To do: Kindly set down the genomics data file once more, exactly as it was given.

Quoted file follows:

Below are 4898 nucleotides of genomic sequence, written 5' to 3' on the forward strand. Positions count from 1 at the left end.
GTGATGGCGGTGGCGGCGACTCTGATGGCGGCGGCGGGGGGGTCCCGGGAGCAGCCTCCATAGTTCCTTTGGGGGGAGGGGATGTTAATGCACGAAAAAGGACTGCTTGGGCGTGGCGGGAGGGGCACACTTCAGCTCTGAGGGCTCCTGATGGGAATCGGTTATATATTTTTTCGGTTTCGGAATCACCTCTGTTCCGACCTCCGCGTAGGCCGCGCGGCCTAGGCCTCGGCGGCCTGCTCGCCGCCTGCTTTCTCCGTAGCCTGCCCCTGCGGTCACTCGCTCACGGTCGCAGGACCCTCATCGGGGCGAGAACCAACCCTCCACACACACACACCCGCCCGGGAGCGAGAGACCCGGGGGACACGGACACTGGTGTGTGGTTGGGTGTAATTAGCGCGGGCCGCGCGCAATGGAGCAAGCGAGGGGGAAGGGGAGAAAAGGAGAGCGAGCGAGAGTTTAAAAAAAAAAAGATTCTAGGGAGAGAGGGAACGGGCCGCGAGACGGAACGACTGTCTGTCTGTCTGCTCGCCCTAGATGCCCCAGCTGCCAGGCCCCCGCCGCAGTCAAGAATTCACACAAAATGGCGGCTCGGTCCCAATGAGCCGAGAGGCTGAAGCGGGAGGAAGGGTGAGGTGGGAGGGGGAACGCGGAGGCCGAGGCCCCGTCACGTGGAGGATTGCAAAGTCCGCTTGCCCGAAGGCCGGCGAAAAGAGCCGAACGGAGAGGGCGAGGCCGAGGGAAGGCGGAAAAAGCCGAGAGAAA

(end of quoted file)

Below are 4898 nucleotides of genomic sequence, written 5' to 3' on the forward strand. Positions count from 1 at the left end.
GTGATGGCGGTGGCGGCGACTCTGATGGCGGCGGCGGGGGGGTCCCGGGAGCAGCCTCCATAGTTCCTTTGGGGGGAGGGGATGTTAATGCACGAAAAAGGACTGCTTGGGCGTGGCGGGAGGGGCACACTTCAGCTCTGAGGGCTCCTGATGGGAATCGGTTATATATTTTTTCGGTTTCGGAATCACCTCTGTTCCGACCTCCGCGTAGGCCGCGCGGCCTAGGCCTCGGCGGCCTGCTCGCCGCCTGCTTTCTCCGTAGCCTGCCCCTGCGGTCACTCGCTCACGGTCGCAGGACCCTCATCGGGGCGAGAACCAACCCTCCACACACACACACCCGCCCGGGAGCGAGAGACCCGGGGGACACGGACACTGGTGTGTGGTTGGGTGTAATTAGCGCGGGCCGCGCGCAATGGAGCAAGCGAGGGGGAAGGGGAGAAAAGGAGAGCGAGCGAGAGTTTAAAAAAAAAAAGATTCTAGGGAGAGAGGGAACGGGCCGCGAGACGGAACGACTGTCTGTCTGTCTGCTCGCCCTAGATGCCCCAGCTGCCAGGCCCCCGCCGCAGTCAAGAATTCACACAAAATGGCGGCTCGGTCCCAATGAGCCGAGAGGCTGAAGCGGGAGGAAGGGTGAGGTGGGAGGGGGAACGCGGAGGCCGAGGCCCCGTCACGTGGAGGATTGCAAAGTCCGCTTGCCCGAAGGCCGGCGAAAAGAGCCGAACGGAGAGGGCGAGGCCGAGGGAAGGCGGAAAAAGCCGAGAGAAA